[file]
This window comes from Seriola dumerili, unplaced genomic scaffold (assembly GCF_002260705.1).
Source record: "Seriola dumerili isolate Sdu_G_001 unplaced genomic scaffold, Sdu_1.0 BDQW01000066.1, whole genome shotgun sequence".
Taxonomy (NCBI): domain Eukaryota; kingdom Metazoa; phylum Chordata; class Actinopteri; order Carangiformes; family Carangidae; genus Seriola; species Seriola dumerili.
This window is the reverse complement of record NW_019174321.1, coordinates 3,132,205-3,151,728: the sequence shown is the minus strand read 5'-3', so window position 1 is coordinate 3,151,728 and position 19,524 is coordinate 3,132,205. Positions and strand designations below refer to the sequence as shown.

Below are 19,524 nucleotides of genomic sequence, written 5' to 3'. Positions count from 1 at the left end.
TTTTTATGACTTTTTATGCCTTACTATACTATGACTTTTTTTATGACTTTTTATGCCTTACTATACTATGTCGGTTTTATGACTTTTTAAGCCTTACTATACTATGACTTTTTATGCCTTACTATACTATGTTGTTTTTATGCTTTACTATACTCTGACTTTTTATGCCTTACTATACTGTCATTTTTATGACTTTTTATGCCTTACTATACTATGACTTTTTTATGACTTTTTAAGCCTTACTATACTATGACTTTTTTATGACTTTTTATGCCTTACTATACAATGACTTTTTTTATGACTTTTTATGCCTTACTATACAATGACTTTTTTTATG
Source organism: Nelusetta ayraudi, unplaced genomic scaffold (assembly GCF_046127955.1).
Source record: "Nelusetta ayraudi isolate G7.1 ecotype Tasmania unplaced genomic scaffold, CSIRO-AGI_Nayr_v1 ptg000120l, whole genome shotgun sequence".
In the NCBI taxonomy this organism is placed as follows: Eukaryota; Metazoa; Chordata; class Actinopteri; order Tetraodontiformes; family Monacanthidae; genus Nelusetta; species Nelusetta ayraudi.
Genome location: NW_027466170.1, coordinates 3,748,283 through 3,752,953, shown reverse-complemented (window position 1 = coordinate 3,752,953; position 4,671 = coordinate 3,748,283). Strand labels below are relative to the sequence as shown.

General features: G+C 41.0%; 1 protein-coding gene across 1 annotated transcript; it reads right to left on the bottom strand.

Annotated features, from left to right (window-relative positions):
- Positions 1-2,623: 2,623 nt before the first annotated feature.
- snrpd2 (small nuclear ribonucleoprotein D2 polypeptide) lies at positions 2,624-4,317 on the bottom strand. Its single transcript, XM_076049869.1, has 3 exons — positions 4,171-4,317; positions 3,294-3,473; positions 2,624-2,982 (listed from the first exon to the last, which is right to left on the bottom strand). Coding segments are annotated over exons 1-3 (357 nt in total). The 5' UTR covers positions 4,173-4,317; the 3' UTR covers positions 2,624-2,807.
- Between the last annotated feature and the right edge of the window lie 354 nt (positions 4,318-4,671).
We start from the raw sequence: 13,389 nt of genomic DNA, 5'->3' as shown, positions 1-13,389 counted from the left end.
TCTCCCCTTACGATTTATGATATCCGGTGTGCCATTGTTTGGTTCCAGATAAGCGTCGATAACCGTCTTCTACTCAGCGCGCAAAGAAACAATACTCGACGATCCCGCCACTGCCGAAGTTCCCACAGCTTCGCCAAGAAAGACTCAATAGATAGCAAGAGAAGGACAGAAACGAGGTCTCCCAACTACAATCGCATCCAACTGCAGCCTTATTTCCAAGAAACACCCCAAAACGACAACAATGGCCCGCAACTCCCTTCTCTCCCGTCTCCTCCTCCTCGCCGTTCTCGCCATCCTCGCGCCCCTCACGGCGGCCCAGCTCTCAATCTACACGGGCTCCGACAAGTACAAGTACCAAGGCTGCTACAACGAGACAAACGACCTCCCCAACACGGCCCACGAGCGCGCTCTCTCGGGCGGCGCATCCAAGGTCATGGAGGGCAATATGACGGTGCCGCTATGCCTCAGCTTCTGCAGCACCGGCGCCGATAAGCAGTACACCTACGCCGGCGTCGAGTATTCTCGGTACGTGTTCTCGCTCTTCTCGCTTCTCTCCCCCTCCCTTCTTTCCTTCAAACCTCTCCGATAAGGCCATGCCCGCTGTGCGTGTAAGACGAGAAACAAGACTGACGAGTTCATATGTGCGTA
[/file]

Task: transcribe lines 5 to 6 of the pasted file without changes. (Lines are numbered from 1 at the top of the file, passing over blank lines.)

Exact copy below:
Below are 19,524 nucleotides of genomic sequence, written 5' to 3'. Positions count from 1 at the left end.
TTTTTATGACTTTTTATGCCTTACTATACTATGACTTTTTTTATGACTTTTTATGCCTTACTATACTATGTCGGTTTTATGACTTTTTAAGCCTTACTATACTATGACTTTTTATGCCTTACTATACTATGTTGTTTTTATGCTTTACTATACTCTGACTTTTTATGCCTTACTATACTGTCATTTTTATGACTTTTTATGCCTTACTATACTATGACTTTTTTATGACTTTTTAAGCCTTACTATACTATGACTTTTTTATGACTTTTTATGCCTTACTATACAATGACTTTTTTTATGACTTTTTATGCCTTACTATACAATGACTTTTTTTATG